### Halting Problem of Turing Machine

A class of problem with two output (true/false) is called solvable (or decidable) problem, if there exists some definite algorithm which always halts (also called terminates), else the class of problem is called unsolvable (or undecidable).

## Linear Bound Automata (LBA)

It is possible to limit the tape by restricting the way in which the tape can be used. The way of limiting the tape use is to allow the machine to use only that part of the tape occupied by the input.  This way, more space is available for long input strings than for short strings, generating another class of machines called Linear Bounded Automata (LBA).

### Recursive and Recursively Enumerable Language

A Language L is said to be recursively enumerable, if there exists a Turing machine that accepts it. A language is recursive if and only if there exists  membership algorithm for it. Therefore, a language L on Ʃ is said to be recursive, if there exists a Turing machine that accepts the language L and it halts on every ω ϵ Ʃ+. Recursively enumerable language are closed under union, intersection, concatenation and Kleene closure and these language are not closed under complementation.

## Key Points

• The complement of a recursive language is recursive.
• The union of two recursive language is recursive.
• There are some recursively enumerable languages which are not recursive.
• If L is recursive then, L’ is also recursive and consequently both languages are recursively enumerable.
• Every context sensitive language is recursive.
• The Family of recursively enumerable language is closed under union.
• If a language is not recursively enumerable, then its complements cannot be recursive.
• If a language L is recursive, then it is recursively enumerable language but vice-versa is not true.

### Decidable Problems

A problem is decidable, if there is an algorithm that answer either yes or no or we can say that there is a Turing machine that decides the problem.

### Undecidable Problems

A decision problem is undecidable, if a Turing machine may run forever without producing an answer.

### Halting Problems

A halting problem is undecidable problem. Alan Turing proved in 1936 that there is no general method or algorithm which can solve the halting problem for all possible inputs.

## Computability and complexity

• What can be decided algorithmically is known as computability.
• What resources (time, memory, communication) are needed is known as Complexity.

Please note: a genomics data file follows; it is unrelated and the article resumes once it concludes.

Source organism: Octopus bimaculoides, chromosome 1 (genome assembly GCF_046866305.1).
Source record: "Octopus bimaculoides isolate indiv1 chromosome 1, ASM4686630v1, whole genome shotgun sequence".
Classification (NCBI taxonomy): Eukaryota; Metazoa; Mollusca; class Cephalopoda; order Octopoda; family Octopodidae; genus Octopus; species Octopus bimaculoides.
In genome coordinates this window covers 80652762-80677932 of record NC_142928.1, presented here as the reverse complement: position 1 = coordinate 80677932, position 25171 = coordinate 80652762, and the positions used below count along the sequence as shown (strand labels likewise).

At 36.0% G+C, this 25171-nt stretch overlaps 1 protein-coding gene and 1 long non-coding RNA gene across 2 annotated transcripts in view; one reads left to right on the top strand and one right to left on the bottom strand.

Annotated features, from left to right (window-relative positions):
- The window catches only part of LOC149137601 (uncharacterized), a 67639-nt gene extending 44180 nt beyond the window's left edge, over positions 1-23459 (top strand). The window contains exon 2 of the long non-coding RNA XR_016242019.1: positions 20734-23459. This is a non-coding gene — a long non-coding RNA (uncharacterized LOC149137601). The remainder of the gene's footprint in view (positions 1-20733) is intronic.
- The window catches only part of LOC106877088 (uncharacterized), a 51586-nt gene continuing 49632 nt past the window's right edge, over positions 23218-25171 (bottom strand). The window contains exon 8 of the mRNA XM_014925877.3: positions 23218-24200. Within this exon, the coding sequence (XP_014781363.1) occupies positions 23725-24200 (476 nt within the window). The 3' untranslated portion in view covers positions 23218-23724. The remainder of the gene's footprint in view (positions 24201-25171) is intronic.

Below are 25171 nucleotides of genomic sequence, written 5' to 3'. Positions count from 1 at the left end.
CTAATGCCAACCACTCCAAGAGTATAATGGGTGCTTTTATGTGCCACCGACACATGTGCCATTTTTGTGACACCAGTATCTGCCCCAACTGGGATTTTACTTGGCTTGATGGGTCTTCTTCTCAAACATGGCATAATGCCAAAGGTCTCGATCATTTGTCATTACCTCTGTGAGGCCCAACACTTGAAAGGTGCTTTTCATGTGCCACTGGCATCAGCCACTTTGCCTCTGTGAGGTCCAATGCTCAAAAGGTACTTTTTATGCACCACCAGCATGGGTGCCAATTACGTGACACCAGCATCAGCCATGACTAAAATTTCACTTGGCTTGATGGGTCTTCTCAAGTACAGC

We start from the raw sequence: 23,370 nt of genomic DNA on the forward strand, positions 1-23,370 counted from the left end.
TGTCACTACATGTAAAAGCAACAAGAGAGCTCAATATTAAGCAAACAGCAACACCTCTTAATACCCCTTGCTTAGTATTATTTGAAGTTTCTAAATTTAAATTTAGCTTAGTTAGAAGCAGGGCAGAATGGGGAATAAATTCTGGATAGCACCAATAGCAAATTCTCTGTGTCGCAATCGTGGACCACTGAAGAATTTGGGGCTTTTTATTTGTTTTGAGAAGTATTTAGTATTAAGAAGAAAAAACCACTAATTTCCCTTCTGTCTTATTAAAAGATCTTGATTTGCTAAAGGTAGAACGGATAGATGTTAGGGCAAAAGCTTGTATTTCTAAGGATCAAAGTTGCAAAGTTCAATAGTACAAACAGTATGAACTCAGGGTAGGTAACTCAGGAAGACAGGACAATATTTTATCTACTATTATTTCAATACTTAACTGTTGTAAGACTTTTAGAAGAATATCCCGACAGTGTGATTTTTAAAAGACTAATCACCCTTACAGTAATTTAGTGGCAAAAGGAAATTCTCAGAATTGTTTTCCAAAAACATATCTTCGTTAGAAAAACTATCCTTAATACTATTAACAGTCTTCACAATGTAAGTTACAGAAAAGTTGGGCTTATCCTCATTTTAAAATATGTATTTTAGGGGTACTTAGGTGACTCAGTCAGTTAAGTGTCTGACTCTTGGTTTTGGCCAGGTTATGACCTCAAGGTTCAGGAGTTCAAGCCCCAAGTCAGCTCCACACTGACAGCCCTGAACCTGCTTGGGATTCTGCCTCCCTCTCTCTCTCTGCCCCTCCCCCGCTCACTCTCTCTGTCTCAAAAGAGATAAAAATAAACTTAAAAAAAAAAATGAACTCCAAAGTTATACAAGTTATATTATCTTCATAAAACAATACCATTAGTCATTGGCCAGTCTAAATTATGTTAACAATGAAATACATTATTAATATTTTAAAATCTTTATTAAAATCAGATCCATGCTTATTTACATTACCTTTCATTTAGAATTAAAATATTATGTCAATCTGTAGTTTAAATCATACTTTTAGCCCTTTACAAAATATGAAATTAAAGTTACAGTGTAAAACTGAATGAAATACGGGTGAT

## Complexity Classes

• P-Class P is also known as PTIME or DTIME complexity. It contains all decision problems which can be solved by a deterministic Turing machine using Polynomial amount of computation time.
• NP-Class NP refers to non-deterministic polynomial time. The complexity class NP, contains many problems that people would like to solve efficiently, but for which no efficient algorithm is know. P is subset of NP.
• NP-Hard A problem A is said to be NP-hard, if for every decision problem L in NP, there is an Oracle machine with an Oracle for A.

An Oracle machine is an abstract machine used to study decision problems. It can be visualised as a Turing machine with a black box, called an Oracle, which is able to decided decision problems in a single  operation.

Polynomial Time Reducibility If L1 and L2 are two languages over Ʃ1 and Ʃ2 respectively, then  L1 is said to be polynomial time reducible to L2 (L1≤L2), if there is a function  f : Ʃ1* → Ʃ2*  such that for any string x ϵ Ʃ1*, x ϵ L, if and only if f (x) ϵ L2 and f can be computed in polynomial time.

• NP-Completeness An NP-complete problem is one for which the corresponding language is NP-complete. A language L is NP-complete, if L ϵ NP and L is NP-Hard.

## Some NP-Complete Problems

Satisfiability problems are given below

• The vertex cover problem.
• The Hamiltonian cycle problem.
• The travelling salesman problem.
• The colorability problem.
• The simple max cut problem.

## Key Points

• The set of all Turing machines, although infinite is countable.
• The halting problem of Turing machine is undecidable.
• Let M be any Turing machine, then the question of whether or not L (M) s undecidable.
• The post correspondence problem is undecidable.